http://bit.ly/1a6dBvf

This week’s contributions from Bruce Hammonds:

New Slide: Being Responsible for Teaching the Bored

‘If we are going to demand that students learn the huge sets of isolated facts that we jam into state and district curricula, can we really be surprised when teachers struggle to create highly engaged learning spaces that are driven by passion and interest?  More importantly, if we are convinced that learners are more likely to BE engaged when they  are wrestling with concepts that move them on a deeply personal level, can we really be surprised when our students find today’s schools boring?’

http://bit.ly/19SuHwu

Wanted: ‘Canny Outlaws!

Looking way back, here’s an article Bruce wrote in 2005 that is still relevant.

‘He was challenging us to have the courage of our convictions and not to meekly accept everything that was being imposed on schools as the gospel truth. His argument was that Indiana Jones was a good model because he was an individual who took short cuts, cut through red tape, but at all times acted morally for the cause of the greater good.’

http://bit.ly/17NsMuX

These 11 Leaders Are Running Education But Have Never Taught

Those who can’t do, teach. 
Those who can’t teach, teach others how to teach. 
Those who can’t teach others how to teach are educational researchers. 
Those who have no understanding of education at all are education ‘reformers.’  

(Apologies to G.B Shaw)

http://huff.to/HOjItG

 The End of Education

Bruce’s comment: I came across this article and it resonated so much with my thoughts I have posted it as a blog.

‘Education as a dwelling in the human experience of reality is ending. As with the Roman Empire, it is ending with a whimper, not a bang.The root of the problem is that we have absorbed the socio-economic and intellectual values of our age, an age ruled by business and science. The pragmatic values of business and science have become the values of our educational practices.’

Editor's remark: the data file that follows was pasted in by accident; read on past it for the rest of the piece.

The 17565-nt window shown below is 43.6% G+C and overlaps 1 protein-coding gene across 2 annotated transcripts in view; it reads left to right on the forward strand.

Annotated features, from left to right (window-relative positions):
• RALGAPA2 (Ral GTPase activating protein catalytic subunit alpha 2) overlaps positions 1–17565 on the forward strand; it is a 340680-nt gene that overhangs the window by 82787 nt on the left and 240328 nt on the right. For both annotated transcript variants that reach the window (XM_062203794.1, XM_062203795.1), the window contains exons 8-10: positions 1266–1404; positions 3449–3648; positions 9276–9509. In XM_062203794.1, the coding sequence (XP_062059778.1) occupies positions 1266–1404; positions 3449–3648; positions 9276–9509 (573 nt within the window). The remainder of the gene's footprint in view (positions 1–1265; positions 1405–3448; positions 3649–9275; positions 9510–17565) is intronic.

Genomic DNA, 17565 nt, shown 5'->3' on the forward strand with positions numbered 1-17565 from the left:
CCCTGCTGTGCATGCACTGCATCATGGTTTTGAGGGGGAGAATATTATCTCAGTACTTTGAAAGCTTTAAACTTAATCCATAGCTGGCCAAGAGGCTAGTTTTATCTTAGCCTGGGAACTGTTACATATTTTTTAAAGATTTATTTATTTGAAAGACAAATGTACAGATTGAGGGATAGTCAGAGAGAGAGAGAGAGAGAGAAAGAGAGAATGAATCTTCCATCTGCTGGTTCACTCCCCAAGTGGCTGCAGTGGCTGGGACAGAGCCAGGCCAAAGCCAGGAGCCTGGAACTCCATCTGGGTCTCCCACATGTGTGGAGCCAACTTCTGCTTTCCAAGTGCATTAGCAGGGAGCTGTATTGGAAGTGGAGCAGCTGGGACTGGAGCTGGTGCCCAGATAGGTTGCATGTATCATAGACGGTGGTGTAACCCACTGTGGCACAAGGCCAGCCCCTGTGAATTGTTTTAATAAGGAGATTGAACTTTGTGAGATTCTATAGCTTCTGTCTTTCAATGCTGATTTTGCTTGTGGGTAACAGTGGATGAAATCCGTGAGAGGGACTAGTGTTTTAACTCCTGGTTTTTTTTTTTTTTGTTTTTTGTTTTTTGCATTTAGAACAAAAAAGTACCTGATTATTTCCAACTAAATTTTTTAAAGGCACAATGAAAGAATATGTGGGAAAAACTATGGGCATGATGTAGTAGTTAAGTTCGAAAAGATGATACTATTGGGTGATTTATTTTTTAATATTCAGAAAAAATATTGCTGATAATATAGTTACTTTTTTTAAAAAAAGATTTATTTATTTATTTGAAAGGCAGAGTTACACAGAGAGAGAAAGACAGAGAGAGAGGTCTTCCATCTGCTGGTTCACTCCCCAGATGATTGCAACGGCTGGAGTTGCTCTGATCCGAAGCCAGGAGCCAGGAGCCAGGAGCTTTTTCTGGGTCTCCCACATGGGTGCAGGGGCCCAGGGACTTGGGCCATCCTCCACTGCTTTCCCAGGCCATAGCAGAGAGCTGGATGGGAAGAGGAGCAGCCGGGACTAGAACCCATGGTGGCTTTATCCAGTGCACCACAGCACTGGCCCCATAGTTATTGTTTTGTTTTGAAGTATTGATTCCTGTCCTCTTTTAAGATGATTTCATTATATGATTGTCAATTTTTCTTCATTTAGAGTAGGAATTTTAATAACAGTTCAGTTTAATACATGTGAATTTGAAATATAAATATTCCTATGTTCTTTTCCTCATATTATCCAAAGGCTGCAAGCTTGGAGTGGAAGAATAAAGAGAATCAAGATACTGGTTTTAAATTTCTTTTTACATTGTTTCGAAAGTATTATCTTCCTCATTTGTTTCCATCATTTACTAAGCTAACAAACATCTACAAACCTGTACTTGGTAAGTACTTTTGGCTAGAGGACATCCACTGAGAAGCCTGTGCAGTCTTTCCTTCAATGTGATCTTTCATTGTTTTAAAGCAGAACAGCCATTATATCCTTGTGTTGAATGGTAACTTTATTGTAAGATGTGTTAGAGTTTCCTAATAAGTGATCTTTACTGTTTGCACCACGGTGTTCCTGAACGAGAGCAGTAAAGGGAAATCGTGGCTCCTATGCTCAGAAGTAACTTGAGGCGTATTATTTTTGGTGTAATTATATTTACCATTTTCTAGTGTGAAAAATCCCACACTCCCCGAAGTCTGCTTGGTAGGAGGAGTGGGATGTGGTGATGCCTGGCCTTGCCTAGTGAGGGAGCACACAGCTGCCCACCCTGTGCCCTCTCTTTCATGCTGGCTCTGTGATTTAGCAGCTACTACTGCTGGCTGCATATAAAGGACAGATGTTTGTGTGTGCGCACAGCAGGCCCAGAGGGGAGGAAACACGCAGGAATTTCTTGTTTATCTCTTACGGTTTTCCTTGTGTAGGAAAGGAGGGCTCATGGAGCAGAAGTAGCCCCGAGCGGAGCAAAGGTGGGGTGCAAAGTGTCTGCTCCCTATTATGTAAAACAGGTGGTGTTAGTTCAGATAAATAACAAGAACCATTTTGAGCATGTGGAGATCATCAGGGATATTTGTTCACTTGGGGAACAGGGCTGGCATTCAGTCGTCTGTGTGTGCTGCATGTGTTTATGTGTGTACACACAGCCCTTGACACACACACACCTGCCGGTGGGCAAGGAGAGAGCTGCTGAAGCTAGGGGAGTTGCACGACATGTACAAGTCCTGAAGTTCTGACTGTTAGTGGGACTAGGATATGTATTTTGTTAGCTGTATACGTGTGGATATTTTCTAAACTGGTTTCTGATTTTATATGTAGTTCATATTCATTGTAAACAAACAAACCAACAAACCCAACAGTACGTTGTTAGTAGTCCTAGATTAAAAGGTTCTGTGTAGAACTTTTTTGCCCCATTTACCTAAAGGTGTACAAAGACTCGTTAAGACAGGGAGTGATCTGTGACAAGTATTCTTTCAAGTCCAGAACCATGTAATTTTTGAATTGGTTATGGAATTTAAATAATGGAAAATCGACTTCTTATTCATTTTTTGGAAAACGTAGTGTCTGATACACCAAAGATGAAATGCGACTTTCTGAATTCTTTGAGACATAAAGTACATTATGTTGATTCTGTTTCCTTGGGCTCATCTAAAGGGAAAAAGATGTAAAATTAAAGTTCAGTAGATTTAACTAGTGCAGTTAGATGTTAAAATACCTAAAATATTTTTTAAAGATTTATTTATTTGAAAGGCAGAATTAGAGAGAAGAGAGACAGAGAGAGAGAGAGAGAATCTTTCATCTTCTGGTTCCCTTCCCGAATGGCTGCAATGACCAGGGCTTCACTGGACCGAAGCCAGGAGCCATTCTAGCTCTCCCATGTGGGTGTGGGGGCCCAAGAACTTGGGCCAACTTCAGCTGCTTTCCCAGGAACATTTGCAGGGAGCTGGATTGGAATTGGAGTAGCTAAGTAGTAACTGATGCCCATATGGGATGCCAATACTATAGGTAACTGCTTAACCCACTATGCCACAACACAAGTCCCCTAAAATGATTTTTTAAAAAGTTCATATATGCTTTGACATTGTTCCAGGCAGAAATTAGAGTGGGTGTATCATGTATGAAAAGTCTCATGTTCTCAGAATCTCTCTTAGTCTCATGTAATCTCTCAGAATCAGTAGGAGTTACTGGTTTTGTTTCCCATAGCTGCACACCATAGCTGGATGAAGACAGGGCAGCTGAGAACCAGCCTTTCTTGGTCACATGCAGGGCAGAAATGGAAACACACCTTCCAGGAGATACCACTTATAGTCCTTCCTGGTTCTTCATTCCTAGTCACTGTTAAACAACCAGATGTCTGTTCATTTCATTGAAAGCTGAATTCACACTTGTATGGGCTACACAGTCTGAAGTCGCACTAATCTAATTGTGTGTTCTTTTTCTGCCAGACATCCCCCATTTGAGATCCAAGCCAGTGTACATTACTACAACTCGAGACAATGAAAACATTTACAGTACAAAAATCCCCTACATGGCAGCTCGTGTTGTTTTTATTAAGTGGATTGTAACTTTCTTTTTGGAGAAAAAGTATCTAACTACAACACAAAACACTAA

http://bit.ly/1j0qIz3

Pink Floyd – ‘teacher leave that child alone’. The difference between education and schooling.

Looking back two days, here’s Bruce’s latest blog posting.

‘My belief is that if schools focussed on education rather than schooling then we wouldn’t have the so called ‘achievement gap’ that politicians blame schools for.’

http://bit.ly/18qJWsK

Gratitude Can Fuel School Transformation

This approach would surely beat performance pay and other ‘accountability’ measures. Daniel Pink would agree.

‘One of the most common complaints I hear from teachers, administrators, and staff working in public schools is something along the lines of, “I don’t feel appreciated.” I’d like to propose that by simply incorporating a range of practices that allow ourselves and others to express gratitude, we might transform our schools. We’d certainly retain more effective educators, build stronger relational trust, and develop a culture that focuses on the positive — in all adults and all children.’

http://bit.ly/HN68GV